We've all heard that silly bit of info about only eating oysters in months that end in the letter "r." Well, screw that bit of nonsense! I've been on an oyster kick lately and when Ally D. wants oysters, Ally D. gets oysters. On a sunny Thursday, my houseguest and I took off for a trek to SF to fulfill my Ostreidae obsession. I wasn't going to be sated until I was slurping down some yummy bivalves from their half shells with a little sriracha and lemon. After doing some shopping, we met up with Yelper Omar B. who took us around Hayes Valley, Sunset and the outer Richmond. Although I've spent a lot of time in SF (usually lost if I'm the one driving), I wasn't too familiar with these areas. We grabbed a few drinks and then wandered across the street to PJ's Oyster Bed on Irving Street. PJ's blends in well with the various boutiques, bakeries and pubs lining the Sunset District. It's quite small which was the reason for the wait... about a half hour. This wouldn't have been too bad if there was a designated bar section or waiting area. As it was, we stood chatting in the foyer with our backs to a table of four that was chowing down. I'm sure they enjoyed staring at our asses throughout the first portion of their dining experience. Brandon, the host, seemed quite nice and was pretty on target with his wait quote.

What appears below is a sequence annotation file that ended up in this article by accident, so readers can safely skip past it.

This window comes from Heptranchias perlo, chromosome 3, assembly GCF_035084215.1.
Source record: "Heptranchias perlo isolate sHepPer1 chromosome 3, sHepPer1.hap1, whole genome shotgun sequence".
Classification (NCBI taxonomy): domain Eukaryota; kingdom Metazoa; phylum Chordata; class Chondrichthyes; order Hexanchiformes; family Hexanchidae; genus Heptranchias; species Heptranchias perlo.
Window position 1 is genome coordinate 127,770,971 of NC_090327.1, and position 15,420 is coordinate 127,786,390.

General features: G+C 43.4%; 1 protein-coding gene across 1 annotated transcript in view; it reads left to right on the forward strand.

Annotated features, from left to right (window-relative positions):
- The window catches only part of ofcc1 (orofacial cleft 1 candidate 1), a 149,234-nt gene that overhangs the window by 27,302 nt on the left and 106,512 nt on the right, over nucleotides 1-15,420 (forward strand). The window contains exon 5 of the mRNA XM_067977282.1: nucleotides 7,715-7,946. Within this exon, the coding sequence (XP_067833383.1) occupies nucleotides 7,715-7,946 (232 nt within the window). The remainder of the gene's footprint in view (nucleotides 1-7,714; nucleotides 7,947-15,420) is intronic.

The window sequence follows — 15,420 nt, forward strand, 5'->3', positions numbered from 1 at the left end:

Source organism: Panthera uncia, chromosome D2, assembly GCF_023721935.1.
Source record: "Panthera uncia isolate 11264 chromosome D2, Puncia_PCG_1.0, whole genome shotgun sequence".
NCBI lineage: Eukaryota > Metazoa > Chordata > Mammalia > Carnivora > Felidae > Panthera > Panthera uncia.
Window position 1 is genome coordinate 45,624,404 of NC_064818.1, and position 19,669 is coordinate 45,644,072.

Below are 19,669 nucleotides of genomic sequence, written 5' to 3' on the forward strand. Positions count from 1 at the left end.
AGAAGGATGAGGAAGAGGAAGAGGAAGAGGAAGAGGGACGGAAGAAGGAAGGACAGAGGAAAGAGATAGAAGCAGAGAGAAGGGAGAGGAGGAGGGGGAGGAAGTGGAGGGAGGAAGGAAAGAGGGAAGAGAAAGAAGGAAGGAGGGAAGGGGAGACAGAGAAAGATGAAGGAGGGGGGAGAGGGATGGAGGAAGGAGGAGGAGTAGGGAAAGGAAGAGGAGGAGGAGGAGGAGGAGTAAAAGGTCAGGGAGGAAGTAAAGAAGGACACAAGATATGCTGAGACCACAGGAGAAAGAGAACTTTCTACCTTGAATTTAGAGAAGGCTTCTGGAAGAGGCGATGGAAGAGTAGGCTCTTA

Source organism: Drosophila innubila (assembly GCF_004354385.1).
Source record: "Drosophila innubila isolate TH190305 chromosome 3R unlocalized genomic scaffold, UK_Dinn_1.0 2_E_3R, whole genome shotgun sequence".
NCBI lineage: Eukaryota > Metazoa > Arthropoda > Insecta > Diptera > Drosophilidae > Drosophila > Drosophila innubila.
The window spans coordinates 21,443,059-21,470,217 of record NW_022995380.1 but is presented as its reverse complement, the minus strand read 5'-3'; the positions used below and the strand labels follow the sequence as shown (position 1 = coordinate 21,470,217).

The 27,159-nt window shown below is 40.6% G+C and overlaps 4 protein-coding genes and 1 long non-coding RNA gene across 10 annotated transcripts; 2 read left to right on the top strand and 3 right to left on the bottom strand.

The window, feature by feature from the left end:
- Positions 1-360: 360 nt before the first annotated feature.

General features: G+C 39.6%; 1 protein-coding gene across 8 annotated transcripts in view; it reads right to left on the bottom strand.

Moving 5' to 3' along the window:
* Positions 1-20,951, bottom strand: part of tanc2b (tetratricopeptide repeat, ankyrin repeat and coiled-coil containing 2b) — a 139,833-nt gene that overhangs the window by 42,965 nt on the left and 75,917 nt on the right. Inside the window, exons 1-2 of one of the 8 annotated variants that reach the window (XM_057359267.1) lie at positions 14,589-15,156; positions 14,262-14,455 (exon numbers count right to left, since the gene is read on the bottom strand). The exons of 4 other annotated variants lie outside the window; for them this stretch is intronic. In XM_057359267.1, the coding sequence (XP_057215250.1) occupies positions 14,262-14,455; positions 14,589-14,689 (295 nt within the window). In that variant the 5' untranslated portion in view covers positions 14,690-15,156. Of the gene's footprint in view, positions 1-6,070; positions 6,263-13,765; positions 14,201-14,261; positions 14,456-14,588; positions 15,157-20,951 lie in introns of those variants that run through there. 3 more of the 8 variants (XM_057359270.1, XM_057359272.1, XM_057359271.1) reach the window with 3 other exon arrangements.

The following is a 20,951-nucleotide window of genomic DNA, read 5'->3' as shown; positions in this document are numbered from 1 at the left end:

Finally, our name was called. I sunk into our half-booth and politely browsed the menu (although I already knew what I wanted). The menu consisted of many NOLA-style dishes like jambalya, gumbo and something called Alligator Eggs (I didn't ask). Forget the menu! Bring on the booze! Bring on the oysters!
Hillary, our server, was friendly, attentive and efficient. She didn't blink an eye when we only ordered a plate of a dozen raw oysters and a bottle of wine (the Bolla, an Italian white, paired quite well with our order). Since my guest had filled her alcohol quotient for the night at Yancey's, Omar & I finished off the entire bottle by ourselves. The oysters were good, but lacked a little je ne sais quoi and were on the smaller side...not like the fatty, succulent oysters I had sucked down on a recent visitation to Sausalito. They're served with tabasco, lemon, cocktail sauce and champagne mignonette (Phooey! We don't need no stinkin' mignonette! Where's the damn sriracha?). Also, after a few glasses of wine the surrounding wall murals got a bit creepy...was it just me our did all the people in the mural look like they were in some kind of state of 420-ness?
Overall, a pretty good dining experience. If I were to return, I wouldn't mind checking out their Oysters Rockefeller. The table next to us were digging into some and they looked mighty tasty (the Oysters Rockefeller, not the people at the next table).